A battery can hold a relatively large amount of power, but it releases it slowly and can take a long time to recharge. A capacitor can’t hold as much power, but it can recharge very quickly and can also provide a large amount of power in a short time if needed. Then there’s a new class of devices called supercapacitors — or “supercaps” — that have the best features of both. They hold more energy than a capacitor, but recharge more rapidly than a battery. They could be ideal for many wearable Health Tech applications, especially where the recharging power comes from some form of energy harvesting.
That’s why it’s big news that the Australian company CAP-XX has announced a new line of supercaps that are only 0.6 mm thick. The lightweight and flexible devices work well even at low temperatures, and can deliver 2.75 Volts with a “virtually unlimited” charge/discharge life cycle (unlike battery technologies). The cells can sell for less than $1 in high volume, making them practical for a power source for disposable devices including wearable medical devices.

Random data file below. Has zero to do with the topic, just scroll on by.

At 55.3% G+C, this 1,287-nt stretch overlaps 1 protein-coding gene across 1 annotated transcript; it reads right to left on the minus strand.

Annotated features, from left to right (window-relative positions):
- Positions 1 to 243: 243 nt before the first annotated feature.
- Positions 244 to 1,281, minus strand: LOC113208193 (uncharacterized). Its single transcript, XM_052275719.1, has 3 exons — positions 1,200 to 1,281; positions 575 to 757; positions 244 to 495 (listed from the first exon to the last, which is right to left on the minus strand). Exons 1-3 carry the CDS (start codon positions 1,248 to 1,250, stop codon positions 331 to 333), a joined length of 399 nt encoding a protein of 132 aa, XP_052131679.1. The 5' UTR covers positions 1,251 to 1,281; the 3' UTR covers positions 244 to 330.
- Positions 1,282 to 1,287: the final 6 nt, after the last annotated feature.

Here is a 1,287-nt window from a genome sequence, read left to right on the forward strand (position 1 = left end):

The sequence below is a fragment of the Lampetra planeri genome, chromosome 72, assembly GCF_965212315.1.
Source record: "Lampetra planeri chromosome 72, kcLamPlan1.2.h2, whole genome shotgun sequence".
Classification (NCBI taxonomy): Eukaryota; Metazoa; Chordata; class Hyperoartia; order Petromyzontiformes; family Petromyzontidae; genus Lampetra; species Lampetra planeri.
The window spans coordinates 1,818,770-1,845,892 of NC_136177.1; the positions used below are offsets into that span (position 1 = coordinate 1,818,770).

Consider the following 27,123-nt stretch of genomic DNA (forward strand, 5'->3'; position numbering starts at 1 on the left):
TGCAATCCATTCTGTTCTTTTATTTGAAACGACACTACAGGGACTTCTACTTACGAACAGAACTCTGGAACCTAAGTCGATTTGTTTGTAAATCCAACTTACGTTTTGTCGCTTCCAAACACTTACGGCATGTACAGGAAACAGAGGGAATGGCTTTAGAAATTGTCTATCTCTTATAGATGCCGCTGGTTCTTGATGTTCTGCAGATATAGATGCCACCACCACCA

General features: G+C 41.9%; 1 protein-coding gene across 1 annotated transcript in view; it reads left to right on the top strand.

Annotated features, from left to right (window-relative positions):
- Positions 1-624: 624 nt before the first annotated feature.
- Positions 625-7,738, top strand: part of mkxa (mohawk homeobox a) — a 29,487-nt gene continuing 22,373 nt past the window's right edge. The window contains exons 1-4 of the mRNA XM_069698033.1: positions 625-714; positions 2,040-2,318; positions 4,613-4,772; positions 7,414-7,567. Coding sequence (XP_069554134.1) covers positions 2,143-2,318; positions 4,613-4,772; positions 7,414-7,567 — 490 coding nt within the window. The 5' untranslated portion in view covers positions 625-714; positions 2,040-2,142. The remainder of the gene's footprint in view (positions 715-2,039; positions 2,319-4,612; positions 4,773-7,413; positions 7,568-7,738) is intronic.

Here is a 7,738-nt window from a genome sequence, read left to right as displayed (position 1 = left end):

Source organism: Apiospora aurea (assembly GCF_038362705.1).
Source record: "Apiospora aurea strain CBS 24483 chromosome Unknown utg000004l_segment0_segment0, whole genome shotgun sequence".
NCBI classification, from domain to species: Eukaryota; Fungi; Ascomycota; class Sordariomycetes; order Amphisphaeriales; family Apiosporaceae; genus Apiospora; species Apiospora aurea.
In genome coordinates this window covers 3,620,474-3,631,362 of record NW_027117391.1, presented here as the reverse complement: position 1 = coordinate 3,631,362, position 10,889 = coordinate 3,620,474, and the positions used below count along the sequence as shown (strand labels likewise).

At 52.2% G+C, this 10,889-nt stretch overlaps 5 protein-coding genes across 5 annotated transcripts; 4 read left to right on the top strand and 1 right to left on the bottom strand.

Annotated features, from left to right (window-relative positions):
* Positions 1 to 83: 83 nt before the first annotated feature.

As power storage sources like the CAP-XX supercaps become readily available, we will see wearable Health Tech devices become thinner, lighter, faster to recharge (if not powered entirely by energy harvesting), and best of all, less expensive.